[3dem] fixation of dense core granules for immune-EM

Riedel, Dietmar driedel at gwdg.de
Tue Oct 17 06:59:14 PDT 2017

Hi Qiu-Xing,
I agree totally with Paul. HPF is the appropriate Methode to use. Beside I embedded long time ago several pancreas samples using 2.5% glutharaldehyde in 0.1M caccodylic buffer pH 7.1. Fixation was performed at +4*C over night. This worked quite well for pancreas as well as for langerhans islands.
Riedel Dietmar
MPI for biophys. Chemistry

Mobil gesendet

Am 17.10.2017 um 15:36 schrieb Paul Verkade <P.Verkade at bristol.ac.uk<mailto:P.Verkade at bristol.ac.uk>>:

Hi Qiu-Xing,

That is indeed a known problem. Have you tried High Pressure Freezing followed by freeze substitution? This worked very well for us, see attached paper:
Do let me know if you have any questions about the procedure.

Best regards,
Paul Verkade PhD FRMS
Professor of Bioimaging
Wolfson Bioimaging Facility
School of Biochemistry
Biomedical Sciences Building
University of Bristol
University Walk
BS8 1TD Bristol
United Kingdom

Fax. +44-117-3312168
mail: p.verkade at bristol.ac.uk<mailto:p.verkade at bristol.ac.uk>

A top 5 UK university with leading employers (2015)
A top 5 UK university for research (2014 REF)
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On 17 Oct 2017, at 13:19, Jiang,Qiu-Xing <qxjiang at ufl.edu<mailto:qxjiang at ufl.edu>> wrote:

Dear all,

Recently scientists at our facility used a standard fixation/embedding protocol to process insulin-secreting cells in order to preserve the secretory granules (SGs) inside them. Even though most intracellular organelles and structures are pretty well preserved, the preservation of the SG's was very poor and almost all granules were lost, leaving empty space filled with embedding resin. The SG's are known to have very tight membranes, which likely caused the problem. While different protocols are being tested, I am writing to seek some advice from those who might have encountered similar technical issues, and are willing to share their solutions. If so, please email me at qxjiang at ufl.edu<mailto:qxjiang at ufl.edu>. Thanks in advance.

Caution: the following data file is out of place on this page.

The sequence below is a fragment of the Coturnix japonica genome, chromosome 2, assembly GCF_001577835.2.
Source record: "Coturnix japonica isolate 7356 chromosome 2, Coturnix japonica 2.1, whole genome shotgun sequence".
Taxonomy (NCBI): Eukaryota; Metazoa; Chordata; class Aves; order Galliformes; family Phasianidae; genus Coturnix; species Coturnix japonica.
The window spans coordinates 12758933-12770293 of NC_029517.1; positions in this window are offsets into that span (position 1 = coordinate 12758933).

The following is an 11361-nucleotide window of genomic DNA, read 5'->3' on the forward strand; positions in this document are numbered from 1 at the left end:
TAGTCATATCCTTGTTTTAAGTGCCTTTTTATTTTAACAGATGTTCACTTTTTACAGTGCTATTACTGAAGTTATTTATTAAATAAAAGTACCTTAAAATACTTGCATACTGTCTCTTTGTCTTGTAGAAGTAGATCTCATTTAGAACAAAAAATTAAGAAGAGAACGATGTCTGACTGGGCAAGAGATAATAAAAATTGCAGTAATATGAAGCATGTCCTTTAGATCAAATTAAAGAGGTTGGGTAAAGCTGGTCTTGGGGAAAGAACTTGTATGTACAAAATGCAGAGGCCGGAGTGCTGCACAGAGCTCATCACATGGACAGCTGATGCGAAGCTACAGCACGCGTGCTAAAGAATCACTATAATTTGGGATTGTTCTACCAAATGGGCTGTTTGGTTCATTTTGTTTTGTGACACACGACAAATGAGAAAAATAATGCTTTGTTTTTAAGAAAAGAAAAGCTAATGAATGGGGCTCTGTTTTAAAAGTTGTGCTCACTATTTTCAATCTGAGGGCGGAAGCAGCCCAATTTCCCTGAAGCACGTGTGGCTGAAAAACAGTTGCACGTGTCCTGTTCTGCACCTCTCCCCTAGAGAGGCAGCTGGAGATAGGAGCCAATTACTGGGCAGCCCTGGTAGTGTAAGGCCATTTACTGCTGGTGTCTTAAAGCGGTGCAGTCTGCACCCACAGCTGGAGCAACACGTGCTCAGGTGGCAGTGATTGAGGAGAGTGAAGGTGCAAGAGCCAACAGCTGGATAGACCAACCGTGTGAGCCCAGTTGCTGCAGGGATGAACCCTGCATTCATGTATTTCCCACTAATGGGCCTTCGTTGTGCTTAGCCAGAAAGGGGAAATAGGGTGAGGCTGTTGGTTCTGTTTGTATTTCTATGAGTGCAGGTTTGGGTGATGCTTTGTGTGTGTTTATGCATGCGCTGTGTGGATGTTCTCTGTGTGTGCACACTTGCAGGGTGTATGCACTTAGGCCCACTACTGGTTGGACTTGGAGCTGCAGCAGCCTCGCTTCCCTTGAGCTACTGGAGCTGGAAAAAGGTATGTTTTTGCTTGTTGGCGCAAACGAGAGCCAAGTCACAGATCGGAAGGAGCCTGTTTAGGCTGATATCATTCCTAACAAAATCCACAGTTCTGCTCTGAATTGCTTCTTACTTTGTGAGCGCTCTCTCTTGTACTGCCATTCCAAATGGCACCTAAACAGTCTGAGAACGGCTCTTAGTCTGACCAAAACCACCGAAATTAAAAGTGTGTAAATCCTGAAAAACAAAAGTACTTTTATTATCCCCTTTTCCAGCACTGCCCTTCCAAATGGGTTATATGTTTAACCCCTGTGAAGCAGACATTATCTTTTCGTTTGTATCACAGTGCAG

Qiu-Xing Jiang, Ph.D.
Department Microbiology & Cell Science at UF IFAS
Electron Microscopy Faculty Director at UF ICBR
PO Box 110700 | 1355 Museum Drive, Rms 1298 or 1003, Gainesville, FL 32611-0700 USA
Biotech.ufl.edu<https://www.biotech.ufl.edu/> | Tel: 352.846.0953| Fax: 352.392.5933 |E-mail: qxjiang at ufl.edu<mailto:qxjiang at ufl.edu>
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